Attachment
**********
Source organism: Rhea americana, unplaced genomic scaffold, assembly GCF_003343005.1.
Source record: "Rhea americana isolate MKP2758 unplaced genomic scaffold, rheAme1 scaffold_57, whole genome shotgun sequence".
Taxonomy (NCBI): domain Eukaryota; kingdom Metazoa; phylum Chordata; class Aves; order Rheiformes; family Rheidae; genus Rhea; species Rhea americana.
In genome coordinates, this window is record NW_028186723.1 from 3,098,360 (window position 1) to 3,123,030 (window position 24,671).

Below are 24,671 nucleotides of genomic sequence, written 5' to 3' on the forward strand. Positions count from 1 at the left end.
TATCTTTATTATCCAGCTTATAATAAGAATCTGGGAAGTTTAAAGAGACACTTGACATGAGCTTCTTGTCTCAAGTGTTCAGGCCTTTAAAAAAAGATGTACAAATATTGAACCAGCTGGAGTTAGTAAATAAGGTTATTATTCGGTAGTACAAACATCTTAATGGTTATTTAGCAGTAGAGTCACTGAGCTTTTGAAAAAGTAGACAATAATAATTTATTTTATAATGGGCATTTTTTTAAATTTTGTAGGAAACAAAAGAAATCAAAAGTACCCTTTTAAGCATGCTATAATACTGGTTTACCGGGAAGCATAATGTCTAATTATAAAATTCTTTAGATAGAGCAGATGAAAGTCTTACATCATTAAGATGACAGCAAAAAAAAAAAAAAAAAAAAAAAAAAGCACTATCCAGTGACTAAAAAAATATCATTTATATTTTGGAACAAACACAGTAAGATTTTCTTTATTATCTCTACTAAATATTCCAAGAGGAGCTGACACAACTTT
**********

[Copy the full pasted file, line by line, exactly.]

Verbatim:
Source organism: Rhea americana, unplaced genomic scaffold, assembly GCF_003343005.1.
Source record: "Rhea americana isolate MKP2758 unplaced genomic scaffold, rheAme1 scaffold_57, whole genome shotgun sequence".
Taxonomy (NCBI): domain Eukaryota; kingdom Metazoa; phylum Chordata; class Aves; order Rheiformes; family Rheidae; genus Rhea; species Rhea americana.
In genome coordinates, this window is record NW_028186723.1 from 3,098,360 (window position 1) to 3,123,030 (window position 24,671).

Below are 24,671 nucleotides of genomic sequence, written 5' to 3' on the forward strand. Positions count from 1 at the left end.
TATCTTTATTATCCAGCTTATAATAAGAATCTGGGAAGTTTAAAGAGACACTTGACATGAGCTTCTTGTCTCAAGTGTTCAGGCCTTTAAAAAAAGATGTACAAATATTGAACCAGCTGGAGTTAGTAAATAAGGTTATTATTCGGTAGTACAAACATCTTAATGGTTATTTAGCAGTAGAGTCACTGAGCTTTTGAAAAAGTAGACAATAATAATTTATTTTATAATGGGCATTTTTTTAAATTTTGTAGGAAACAAAAGAAATCAAAAGTACCCTTTTAAGCATGCTATAATACTGGTTTACCGGGAAGCATAATGTCTAATTATAAAATTCTTTAGATAGAGCAGATGAAAGTCTTACATCATTAAGATGACAGCAAAAAAAAAAAAAAAAAAAAAAAAAAGCACTATCCAGTGACTAAAAAAATATCATTTATATTTTGGAACAAACACAGTAAGATTTTCTTTATTATCTCTACTAAATATTCCAAGAGGAGCTGACACAACTTT